Alzheimer’s disease is a debilitating condition that affects over 28 million people worldwide, according to the World Health Organisation.
Scientists believe the disease is caused by an abnormal build-up of amyloid proteins in and around brain cells, which leads to problems in cell functioning, causing impaired memory, learning, and communication skills.
But what’s surprising is that these proteins are also found in the brains of marine mammals like dolphins, whales, and seals. Dr Mark Dagleish, a senior clinician of Anatomic Pathology at the University of Glasgow and his colleagues wanted to investigate if these marine mammals develop neural changes similar to Alzheimer’s disease in humans.
The study, published in the European Journal of Neuroscience, found that in three of the 22 dolphins examined, all specimens accumulated amyloid plaque pathology in their brains, which can impair cognitive function. They examined samples of specific brain regions from several species of oceanic dolphins that had died after being stranded on the ocean shores in Scotland.
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Dr Dagleish told The Guardian “these are significant findings that show, for the first time, that the brain pathology in stranded odontocetes is similar to the brains of humans affected by clinical Alzheimer’s disease”
While humans are believed to be the only species that develop Alzheimer’s disease spontaneously, this study raises concerns about the vulnerability of marine mammals to this debilitating condition. It’s a sad reality that even our beloved marine creatures are not immune to the effects of Alzheimer’s disease.
Alzheimer’s is not well understood
Alzheimer’s disease has left neuroscientists scratching their heads for decades. The exact causes of Alzheimer’s disease are still not fully understood. However, it is generally believed to be caused by a combination of genetic, environmental, and lifestyle factors in humans.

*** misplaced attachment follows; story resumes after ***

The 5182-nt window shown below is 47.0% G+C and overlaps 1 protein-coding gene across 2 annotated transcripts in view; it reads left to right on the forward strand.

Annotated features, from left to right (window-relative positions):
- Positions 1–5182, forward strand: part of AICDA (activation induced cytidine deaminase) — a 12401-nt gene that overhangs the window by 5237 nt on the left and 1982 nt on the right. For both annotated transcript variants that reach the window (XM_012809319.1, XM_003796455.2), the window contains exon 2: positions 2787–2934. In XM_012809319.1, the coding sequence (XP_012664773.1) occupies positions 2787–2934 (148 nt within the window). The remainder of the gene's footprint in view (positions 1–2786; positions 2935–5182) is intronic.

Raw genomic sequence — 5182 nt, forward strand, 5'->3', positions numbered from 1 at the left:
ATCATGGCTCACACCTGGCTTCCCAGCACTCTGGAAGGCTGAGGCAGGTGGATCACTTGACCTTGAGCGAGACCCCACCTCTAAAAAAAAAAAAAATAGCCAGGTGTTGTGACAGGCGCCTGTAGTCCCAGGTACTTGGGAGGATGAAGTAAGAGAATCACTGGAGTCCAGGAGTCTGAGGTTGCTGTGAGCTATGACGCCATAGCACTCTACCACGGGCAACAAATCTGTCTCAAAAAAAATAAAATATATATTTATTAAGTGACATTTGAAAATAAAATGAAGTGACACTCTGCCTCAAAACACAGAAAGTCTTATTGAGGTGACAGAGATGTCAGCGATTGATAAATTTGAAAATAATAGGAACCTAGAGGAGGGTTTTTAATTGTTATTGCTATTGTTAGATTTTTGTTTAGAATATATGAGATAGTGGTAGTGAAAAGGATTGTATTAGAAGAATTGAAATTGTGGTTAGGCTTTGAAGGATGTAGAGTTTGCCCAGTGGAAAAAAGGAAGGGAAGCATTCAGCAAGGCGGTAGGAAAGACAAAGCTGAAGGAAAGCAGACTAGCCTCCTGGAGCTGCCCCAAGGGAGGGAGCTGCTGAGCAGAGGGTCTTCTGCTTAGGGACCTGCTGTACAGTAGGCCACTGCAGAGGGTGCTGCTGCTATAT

But for dolphins, one theory for this phenomenon is that they continue to live for many years after they stop reproducing, which is unique compared to many other animals, The Guardian reports. Another theory stems from a 2020 study that suggested deep-diving whales are more vulnerable to Alzheimer’s-like symptoms due to the low levels of oxygen they experience while in the deep ocean.
“We were fascinated to see brain changes in aged dolphins similar to those in human ageing and Alzheimer’s disease,” said Prof Tara Spires-Jones, a member of the research team at the University of Edinburgh. She added that investigating whether these pathological changes are linked to the stranding of these animals is an intriguing and vital area for further study.
Unfortunately, it may be some time before scientists can confidently say what causes Alzheimer’s and the development of an effective method of treatment. That being said, there are some promising signs that researchers are on the right path.
Latest Alzheimer’s breakthrough
The latest breakthrough in Alzheimer’s came at the end of 2022. For the first time, a drug called Lecanemab was shown to slow the rate of cognitive decline in people with Alzheimer’s disease.
While the effect is modest, the implications are nothing short of momentous, according to researchers — this could be the turning point in Alzheimer’s research that gives hope to millions worldwide.
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The drug, developed by Professor Sir John Hardy from UCL Queen Square Institute of Neurology, works by targeting beta-amyloid, a plaque that builds up in the brains of people with Alzheimer’s disease. Amyloid affects brain cells by causing them to become overactive and signalling ongoing inflammation, which can disrupt normal processes in the brain.
Blood flow can also be affected, and other proteins in the brain can become involved. In those with genetic Alzheimer’s, this happens early because the patient makes too much amyloid precursor protein (APP.) However, it also happens in those with non-genetic Alzheimer’s but at a slower rate.
“A drug like Lecanemab becoming available on the NHS would be a massive triumph, but challenges remain around getting drugs to the right people at the right time — we need changes in our health systems infrastructure to make sure we’re ready,” Professor Hardy told UCL.
Now armed with a better understanding of Alzheimer’s disease in humans and marine mammals, researchers are well on their way towards finding a cure for this horrible disease.